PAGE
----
Send to

Choose Destination
See comment in PubMed Commons below
Oecologia. 2005 Jan;142(2):238-46. Epub 2004 Sep 29.

Biomass change in an Atlantic tropical moist forest: the ENSO effect in permanent sample plots over a 22-year period.

Author information

  • 1Companhia Vale do Rio Doce, Linhares Natural Reserve, Box 91, Linhares, 29900-970, ES, Brazil.


There are a number of controversies surrounding both biomass estimation and carbon balance in tropical forests. Here we use long-term (from 1978 through 2000) data from five 0.5-ha permanent sample plots (PSPs) within a large tract of relatively undisturbed Atlantic moist forest in southeastern Brazil to quantify the biomass increment (DeltaM(I)), and change in total stand biomass (DeltaM(stand)), from mortality, recruitment, and growth data for trees >/=10 cm diameter at breast height (DBH). Despite receiving an average of only 1,200 mm annual precipitation, total forests biomass (334.5+/-11.3 Mg ha(-1)) was comparable to moist tropical forests with much greater precipitation. Over this relatively long-term study, forest biomass experienced rapid declines associated with El NiƱo events, followed by gradual biomass accumulation. Over short time intervals that overlook extreme events, these dynamics can be misinterpreted as net biomass accumulation. However for the 22 years of this study, there was a small reduction in forest biomass, averaging -1.2 Mg ha(-1) year(-1) (+/-3.1). Strong climatic disturbances can severely reduce forest biomass, and if the frequency and intensity of these events increases beyond historical averages, these changing disturbance regimes have the capacity to significantly reduce forest biomass, resulting in a net source of carbon to the atmosphere.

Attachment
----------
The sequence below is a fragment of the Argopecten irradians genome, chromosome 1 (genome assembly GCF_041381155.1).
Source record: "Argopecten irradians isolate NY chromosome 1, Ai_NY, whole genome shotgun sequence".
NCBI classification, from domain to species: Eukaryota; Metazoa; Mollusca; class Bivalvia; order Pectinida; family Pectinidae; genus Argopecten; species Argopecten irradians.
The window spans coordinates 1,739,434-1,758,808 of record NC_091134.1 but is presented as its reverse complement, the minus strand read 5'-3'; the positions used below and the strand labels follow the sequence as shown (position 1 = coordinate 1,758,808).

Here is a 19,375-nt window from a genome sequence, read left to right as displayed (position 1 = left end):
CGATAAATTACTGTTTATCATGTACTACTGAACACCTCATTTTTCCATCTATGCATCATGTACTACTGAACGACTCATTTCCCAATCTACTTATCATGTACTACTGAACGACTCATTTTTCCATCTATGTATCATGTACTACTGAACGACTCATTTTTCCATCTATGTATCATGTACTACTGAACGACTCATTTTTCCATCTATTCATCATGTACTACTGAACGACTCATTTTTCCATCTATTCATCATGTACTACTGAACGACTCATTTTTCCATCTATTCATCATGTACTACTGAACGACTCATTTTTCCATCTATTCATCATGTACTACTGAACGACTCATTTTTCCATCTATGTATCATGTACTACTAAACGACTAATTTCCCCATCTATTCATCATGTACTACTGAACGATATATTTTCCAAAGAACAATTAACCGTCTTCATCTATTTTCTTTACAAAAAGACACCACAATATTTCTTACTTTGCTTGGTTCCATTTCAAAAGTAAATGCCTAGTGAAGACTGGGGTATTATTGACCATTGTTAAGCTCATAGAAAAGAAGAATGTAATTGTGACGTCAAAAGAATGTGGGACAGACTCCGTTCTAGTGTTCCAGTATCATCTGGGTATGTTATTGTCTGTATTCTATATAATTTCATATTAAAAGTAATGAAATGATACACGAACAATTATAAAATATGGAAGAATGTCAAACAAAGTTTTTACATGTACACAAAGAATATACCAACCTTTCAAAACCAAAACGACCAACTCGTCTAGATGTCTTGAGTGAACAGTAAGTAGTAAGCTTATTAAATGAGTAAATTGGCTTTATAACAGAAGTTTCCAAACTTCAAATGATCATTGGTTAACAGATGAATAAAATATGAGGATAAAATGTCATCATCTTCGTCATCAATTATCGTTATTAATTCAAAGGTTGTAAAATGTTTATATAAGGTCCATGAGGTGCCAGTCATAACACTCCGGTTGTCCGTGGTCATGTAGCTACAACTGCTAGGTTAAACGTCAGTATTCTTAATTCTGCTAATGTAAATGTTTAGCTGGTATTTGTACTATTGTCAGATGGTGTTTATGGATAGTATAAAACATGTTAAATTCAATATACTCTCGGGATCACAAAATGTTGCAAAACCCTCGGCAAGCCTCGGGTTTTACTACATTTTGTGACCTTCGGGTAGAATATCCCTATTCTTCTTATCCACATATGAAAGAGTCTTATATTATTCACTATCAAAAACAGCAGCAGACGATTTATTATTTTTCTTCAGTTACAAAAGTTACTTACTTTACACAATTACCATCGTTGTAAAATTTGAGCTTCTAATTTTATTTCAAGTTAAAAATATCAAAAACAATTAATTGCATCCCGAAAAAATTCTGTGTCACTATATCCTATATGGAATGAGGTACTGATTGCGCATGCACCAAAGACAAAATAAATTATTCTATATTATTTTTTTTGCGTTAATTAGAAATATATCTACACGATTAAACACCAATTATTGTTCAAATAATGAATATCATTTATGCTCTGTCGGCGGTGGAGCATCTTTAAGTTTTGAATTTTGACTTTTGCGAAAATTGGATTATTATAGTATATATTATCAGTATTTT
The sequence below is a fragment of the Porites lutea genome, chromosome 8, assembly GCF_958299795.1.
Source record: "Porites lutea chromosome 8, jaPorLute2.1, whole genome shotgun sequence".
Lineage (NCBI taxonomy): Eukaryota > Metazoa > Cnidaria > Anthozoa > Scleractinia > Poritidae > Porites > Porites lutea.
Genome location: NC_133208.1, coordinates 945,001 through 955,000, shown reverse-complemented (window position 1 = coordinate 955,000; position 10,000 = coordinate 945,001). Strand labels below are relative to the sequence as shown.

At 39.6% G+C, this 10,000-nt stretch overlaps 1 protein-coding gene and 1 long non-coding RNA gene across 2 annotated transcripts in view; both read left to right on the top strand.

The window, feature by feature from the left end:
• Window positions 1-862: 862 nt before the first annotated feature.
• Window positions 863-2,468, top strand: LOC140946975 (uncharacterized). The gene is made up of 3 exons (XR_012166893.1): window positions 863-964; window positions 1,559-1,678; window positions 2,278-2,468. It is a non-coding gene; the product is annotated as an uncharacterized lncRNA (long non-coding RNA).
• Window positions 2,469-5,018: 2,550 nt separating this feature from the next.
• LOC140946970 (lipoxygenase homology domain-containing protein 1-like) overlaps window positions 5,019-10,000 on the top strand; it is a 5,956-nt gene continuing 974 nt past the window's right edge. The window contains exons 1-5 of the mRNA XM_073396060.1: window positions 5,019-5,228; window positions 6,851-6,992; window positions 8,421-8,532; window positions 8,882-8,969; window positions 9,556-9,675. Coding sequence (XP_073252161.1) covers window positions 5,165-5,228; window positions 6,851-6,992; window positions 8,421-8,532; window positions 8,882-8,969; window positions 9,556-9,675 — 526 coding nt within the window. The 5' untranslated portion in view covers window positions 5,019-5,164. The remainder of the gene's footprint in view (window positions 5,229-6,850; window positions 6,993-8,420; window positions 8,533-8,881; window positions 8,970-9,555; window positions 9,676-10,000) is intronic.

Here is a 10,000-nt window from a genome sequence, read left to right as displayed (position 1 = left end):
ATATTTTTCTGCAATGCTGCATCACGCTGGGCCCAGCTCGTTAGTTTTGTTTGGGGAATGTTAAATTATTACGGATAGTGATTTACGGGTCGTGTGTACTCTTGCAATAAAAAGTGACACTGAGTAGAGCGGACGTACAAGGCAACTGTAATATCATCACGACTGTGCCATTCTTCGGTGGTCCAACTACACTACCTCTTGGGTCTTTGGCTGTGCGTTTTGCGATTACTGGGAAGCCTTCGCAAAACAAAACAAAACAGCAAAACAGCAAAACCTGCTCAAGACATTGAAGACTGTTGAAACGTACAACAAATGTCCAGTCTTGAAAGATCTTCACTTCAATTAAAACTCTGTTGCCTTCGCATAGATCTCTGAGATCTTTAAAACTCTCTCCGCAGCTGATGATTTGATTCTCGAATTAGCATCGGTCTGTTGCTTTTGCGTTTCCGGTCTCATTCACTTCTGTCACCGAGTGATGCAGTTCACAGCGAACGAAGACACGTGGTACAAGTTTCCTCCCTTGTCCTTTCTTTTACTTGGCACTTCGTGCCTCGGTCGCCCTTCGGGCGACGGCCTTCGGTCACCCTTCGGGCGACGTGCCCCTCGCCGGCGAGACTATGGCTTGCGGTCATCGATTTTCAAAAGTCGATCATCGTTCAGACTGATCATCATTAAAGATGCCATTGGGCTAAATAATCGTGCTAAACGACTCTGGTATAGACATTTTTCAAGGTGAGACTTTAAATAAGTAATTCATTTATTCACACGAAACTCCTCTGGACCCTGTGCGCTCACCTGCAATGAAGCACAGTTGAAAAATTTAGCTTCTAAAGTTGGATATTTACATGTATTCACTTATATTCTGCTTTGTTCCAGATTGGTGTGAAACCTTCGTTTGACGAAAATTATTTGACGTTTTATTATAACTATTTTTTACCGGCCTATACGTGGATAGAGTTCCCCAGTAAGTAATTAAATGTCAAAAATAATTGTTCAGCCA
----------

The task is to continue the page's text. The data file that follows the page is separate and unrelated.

[PubMed - indexed for MEDLINE]

LinkOut - more resources

Full Text Sources

Other Literature Sources

PubMed Commons home

PubMed Commons

How to join PubMed Commons

    Supplemental Content

    Full text links

    Icon for Springer
    Loading ...
    Support Center